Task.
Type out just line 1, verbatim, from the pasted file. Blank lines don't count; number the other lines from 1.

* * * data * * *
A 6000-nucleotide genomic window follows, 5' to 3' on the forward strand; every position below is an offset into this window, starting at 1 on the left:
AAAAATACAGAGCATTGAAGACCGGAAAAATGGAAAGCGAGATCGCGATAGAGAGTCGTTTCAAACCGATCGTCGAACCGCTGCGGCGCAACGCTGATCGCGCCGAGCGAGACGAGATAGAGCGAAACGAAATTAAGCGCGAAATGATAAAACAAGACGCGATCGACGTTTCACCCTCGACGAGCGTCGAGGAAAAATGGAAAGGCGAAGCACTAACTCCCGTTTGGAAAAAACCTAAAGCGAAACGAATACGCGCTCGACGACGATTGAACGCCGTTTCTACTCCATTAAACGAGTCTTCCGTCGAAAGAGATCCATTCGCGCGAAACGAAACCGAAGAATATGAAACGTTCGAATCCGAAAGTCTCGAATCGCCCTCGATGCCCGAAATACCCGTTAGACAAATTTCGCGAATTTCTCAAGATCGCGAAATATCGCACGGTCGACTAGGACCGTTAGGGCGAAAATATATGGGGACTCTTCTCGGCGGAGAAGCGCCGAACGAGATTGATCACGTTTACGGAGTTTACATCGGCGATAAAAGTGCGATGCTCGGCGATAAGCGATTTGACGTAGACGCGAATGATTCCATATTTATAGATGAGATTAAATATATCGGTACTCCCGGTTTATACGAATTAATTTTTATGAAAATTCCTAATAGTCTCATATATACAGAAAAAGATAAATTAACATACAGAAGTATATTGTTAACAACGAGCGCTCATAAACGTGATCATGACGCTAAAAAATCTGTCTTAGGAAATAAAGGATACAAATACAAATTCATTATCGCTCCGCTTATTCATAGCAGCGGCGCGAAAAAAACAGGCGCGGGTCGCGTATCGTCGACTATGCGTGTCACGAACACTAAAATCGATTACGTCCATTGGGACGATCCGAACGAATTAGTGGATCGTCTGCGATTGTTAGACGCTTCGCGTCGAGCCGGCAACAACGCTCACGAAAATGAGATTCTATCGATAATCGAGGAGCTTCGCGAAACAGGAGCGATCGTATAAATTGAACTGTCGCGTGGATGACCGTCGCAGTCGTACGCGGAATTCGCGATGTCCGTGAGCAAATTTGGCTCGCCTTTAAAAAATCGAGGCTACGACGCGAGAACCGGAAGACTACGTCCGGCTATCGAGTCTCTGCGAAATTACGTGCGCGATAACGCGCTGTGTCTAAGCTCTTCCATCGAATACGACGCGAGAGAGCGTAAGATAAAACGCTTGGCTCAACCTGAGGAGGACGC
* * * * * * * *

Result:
A 6000-nucleotide genomic window follows, 5' to 3' on the forward strand; every position below is an offset into this window, starting at 1 on the left: